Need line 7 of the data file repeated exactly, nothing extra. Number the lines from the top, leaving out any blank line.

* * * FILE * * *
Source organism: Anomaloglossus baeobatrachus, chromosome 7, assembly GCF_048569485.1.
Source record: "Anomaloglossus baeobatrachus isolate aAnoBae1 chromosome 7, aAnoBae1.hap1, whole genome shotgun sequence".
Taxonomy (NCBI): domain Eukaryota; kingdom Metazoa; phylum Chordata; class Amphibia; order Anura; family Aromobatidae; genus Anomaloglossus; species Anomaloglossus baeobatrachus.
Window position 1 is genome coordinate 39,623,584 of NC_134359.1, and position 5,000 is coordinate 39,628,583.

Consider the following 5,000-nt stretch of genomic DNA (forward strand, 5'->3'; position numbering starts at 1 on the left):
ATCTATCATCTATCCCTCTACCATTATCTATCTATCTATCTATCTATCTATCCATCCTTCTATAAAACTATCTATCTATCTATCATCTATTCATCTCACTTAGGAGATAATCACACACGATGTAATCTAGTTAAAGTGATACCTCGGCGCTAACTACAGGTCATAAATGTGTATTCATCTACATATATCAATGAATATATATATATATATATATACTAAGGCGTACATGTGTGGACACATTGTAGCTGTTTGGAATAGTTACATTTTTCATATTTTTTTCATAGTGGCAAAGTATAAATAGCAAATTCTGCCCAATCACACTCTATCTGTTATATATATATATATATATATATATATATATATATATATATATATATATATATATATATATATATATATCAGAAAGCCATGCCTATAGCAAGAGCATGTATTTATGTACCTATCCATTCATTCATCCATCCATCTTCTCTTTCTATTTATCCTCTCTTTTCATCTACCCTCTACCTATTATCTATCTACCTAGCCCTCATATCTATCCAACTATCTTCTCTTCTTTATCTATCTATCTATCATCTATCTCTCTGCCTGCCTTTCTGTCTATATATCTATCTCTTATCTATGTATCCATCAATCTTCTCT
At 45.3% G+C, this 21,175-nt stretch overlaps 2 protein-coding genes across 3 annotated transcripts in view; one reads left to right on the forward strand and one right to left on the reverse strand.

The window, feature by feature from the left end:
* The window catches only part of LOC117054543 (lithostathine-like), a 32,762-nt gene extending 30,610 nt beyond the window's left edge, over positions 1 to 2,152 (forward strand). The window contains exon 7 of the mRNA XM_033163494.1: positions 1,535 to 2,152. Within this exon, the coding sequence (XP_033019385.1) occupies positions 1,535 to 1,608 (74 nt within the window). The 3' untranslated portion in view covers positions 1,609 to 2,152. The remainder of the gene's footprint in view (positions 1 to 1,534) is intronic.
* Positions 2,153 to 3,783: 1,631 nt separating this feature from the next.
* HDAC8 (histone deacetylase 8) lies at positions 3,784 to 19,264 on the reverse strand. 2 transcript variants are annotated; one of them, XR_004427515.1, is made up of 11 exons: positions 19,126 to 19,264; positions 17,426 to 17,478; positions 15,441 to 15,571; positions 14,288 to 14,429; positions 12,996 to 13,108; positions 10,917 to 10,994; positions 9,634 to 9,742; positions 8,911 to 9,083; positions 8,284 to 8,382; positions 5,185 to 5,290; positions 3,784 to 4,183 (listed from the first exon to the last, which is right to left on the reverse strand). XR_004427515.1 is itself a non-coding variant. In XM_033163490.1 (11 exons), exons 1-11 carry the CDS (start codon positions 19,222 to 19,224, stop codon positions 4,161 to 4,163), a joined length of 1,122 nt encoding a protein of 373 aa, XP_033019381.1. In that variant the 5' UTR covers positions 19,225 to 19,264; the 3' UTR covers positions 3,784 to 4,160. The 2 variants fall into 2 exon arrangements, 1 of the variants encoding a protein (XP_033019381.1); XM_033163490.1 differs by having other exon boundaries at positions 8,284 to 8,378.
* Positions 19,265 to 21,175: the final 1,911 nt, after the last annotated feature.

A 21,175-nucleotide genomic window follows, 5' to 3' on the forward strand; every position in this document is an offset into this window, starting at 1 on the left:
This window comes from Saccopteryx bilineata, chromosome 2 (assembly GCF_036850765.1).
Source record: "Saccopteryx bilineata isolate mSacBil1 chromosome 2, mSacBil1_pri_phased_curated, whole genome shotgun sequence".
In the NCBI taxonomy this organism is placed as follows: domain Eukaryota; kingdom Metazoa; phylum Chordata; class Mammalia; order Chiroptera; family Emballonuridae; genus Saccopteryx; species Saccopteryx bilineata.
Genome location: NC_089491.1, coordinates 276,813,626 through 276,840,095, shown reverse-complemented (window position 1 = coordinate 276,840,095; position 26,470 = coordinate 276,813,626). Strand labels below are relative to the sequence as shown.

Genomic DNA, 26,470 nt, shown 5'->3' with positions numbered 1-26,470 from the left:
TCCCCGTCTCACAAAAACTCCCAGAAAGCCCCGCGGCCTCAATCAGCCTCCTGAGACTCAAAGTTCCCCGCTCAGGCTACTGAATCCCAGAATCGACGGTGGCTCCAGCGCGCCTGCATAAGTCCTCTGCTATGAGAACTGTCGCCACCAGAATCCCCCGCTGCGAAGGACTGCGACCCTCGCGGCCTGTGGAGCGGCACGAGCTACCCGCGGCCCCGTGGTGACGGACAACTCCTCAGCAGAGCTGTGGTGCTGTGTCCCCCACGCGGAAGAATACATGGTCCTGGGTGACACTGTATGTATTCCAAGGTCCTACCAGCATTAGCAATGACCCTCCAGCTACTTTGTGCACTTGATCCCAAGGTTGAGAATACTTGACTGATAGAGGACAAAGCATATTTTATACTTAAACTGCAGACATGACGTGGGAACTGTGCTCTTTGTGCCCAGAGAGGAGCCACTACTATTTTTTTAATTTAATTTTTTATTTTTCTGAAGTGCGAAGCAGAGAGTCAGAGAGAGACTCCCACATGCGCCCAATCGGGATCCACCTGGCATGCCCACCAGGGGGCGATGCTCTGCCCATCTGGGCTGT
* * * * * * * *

At 45.3% G+C, this 21,175-nt stretch overlaps 2 protein-coding genes across 3 annotated transcripts in view; one reads left to right on the forward strand and one right to left on the reverse strand.